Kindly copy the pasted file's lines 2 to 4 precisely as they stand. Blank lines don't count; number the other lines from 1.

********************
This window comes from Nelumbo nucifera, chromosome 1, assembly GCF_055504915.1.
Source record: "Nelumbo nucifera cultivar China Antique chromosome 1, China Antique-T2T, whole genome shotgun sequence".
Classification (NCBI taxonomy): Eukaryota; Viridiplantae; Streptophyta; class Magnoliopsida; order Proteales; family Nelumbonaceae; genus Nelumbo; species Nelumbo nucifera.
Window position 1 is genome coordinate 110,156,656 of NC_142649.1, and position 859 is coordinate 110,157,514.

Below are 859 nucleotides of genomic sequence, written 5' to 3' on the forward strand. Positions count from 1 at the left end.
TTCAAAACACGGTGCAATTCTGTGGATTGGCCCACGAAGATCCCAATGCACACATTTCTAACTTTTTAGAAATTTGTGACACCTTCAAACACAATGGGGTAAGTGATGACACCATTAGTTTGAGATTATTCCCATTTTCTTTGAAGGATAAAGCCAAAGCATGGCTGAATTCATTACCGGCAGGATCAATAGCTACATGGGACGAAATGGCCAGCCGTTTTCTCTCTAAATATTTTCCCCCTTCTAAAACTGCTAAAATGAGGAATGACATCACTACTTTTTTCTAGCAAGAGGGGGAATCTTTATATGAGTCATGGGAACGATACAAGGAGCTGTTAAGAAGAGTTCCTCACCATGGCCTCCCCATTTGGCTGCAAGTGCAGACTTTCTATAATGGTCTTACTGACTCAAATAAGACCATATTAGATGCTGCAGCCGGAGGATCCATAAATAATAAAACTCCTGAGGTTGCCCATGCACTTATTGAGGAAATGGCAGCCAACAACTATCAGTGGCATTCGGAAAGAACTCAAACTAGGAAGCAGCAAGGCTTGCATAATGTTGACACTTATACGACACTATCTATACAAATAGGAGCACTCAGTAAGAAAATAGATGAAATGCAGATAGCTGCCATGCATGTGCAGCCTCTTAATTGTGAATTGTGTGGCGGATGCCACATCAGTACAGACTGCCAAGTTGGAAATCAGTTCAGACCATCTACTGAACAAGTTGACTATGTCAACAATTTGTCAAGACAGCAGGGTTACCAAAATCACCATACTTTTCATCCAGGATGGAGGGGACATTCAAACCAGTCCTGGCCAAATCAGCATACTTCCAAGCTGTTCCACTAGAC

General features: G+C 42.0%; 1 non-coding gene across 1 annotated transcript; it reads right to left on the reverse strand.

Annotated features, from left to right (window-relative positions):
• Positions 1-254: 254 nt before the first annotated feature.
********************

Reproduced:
Source record: "Nelumbo nucifera cultivar China Antique chromosome 1, China Antique-T2T, whole genome shotgun sequence".
Classification (NCBI taxonomy): Eukaryota; Viridiplantae; Streptophyta; class Magnoliopsida; order Proteales; family Nelumbonaceae; genus Nelumbo; species Nelumbo nucifera.
Window position 1 is genome coordinate 110,156,656 of NC_142649.1, and position 859 is coordinate 110,157,514.